learning techniques -, though some remain secure against such attacks. Because visually impaired users who surf the Web using screen-reading programs cannot see this type of CAPTCHA, audio CAP T C H A s were created. Typical audio CAP T C H A s consist of one or several speakers saying letters or digits at randomly spaced intervals. A user must correctly identify the digits or characters spoken in the audio file to pass the CAP T C H A . To make this test difficult for current computer systems, specifically automatic speech recognition (ASR) programs, background noise is injected into the audio files. Since no official evaluation of existing audio CAP T C H A s has been reported, we tested the security of audio CAP T C H A s used by many popular Web sites by running machine learning experiments designed to break them. In the next section, we provide an overview of the literature related to our project. Section 3 describes our methods for creating training data, and section 4 describes how we create classifiers that can recognize letters, digits, and noise. In section 5, we discuss how we evaluated our methods on widely used audio CAP T C H A s and we give our results. In particular, we show that the audio CAP T C H A s used by sites such as Google and Digg are susceptible to machine learning attacks. Section 6 mentions the proposed design of a new more secure audio CAP T C H A based on our findings.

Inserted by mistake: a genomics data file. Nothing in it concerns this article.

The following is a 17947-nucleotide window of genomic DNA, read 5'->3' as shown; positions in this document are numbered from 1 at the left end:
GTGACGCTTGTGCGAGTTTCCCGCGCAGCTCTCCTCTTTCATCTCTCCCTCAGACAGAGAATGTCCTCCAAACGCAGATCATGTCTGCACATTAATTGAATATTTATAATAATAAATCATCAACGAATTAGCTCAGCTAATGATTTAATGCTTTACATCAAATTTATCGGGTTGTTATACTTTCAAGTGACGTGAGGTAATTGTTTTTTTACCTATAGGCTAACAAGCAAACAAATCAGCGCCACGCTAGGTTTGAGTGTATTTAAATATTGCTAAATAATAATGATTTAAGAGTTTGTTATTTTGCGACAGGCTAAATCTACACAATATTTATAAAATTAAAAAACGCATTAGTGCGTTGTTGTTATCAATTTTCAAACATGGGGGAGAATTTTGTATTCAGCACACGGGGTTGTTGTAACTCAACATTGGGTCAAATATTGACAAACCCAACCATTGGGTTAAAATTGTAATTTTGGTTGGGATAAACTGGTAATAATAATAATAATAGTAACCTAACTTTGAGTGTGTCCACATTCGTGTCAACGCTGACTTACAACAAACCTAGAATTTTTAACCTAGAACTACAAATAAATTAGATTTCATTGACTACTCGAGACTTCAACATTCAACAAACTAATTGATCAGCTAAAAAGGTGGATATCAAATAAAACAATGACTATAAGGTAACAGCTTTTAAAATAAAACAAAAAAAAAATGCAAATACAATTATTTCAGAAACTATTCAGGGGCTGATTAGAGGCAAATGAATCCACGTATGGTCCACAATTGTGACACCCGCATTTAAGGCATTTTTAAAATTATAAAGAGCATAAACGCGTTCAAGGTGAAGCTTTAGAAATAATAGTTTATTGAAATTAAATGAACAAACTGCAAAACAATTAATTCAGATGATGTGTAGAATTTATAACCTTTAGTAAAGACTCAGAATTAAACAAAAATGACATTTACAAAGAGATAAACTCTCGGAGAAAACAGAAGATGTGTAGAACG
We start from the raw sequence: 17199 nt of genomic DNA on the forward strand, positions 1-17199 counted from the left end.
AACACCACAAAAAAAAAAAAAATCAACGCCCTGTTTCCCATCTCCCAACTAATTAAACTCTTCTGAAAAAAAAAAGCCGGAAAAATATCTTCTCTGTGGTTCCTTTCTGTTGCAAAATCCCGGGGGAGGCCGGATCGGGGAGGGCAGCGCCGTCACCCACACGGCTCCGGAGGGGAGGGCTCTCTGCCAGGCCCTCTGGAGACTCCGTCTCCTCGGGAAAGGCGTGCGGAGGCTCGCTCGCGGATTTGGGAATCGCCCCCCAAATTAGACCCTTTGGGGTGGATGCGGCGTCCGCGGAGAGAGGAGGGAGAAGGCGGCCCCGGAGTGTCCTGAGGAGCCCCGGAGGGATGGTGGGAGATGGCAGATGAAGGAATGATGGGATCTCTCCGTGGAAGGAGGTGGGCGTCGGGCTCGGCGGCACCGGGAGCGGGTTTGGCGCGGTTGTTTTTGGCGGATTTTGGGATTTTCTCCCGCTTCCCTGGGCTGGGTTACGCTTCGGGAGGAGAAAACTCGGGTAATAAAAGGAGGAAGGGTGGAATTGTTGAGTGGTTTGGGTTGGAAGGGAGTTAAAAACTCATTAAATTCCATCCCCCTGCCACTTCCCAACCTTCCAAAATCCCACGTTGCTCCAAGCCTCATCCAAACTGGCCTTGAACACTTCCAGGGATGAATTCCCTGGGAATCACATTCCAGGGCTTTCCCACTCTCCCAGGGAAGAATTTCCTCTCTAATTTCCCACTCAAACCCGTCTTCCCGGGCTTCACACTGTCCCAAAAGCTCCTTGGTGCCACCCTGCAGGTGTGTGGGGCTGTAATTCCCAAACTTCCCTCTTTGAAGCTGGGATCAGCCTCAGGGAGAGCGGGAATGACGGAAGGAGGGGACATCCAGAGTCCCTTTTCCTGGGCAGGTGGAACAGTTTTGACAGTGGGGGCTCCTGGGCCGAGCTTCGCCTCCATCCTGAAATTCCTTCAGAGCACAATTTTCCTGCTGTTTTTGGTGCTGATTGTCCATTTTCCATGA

Lit e r a t u r e r e v i e w
To break the audio CAP T C H A s , we derive features from the CAP T C H A audio and use several machine learning techniques to perform ASR on segments of the CAPTCHA. There are many popular techniques for extracting features from speech. The three techniques we use are mel-frequency cepstral coefficients (MFCC), perceptual linear prediction (PLP), and relative spectral transform-PLP (RAS TA - P L P) . MFCC is one of the most popular speech feature representations used. Similar to a fast Fourier transform (FF T ) , MFCC transforms an audio file into frequency bands, but (unlike FF T ) MFCC uses mel-frequency bands, which are better for approximating the range of frequencies humans hear. PLP was designed to extract speaker-independent features from speech . Therefore, by using PLP and a variant such as RAS TA - P L P, we were able to train our classifiers to recognize letters and digits independently of who spoke them. Since many different people recorded the digits used in one of the types of audio CAP T C H A s we tested, PLP and RAS TA- PL P were needed to extract the features that were most useful for solving them. In -, the authors conducted experiments on recognizing isolated digits in the presence of noise using both PLP and RAS TA - PL P. However, the noise used consisted of telephone or microphone static caused by recording in different locations. The audio CAP T C H A s we use contain this type of noise, as well as added vocal noise and/or music, which is supposed to make the automated recognition process much harder. The authors of  emphasize how many visual CAP T C HA s can be broken by successfully splitting the task into two smaller tasks: segmentation and recognition. We follow a similar approach in that we first automatically split the audio into segments, and then we classify these segments as noise or words. In early March 2008, concurrent to our work, the blog of Wintercore Labs  claimed to have successfully broken the Google audio CAP T C H A . After reading their Web article and viewing the video of how they solve the CAP T C H A s , we are unconvinced that the process is entirely automatic, and it is unclear what their exact pass rate is. Because we are unable to find any formal technical analysis of this program, we can neither be sure of its accuracy nor the extent of its automation.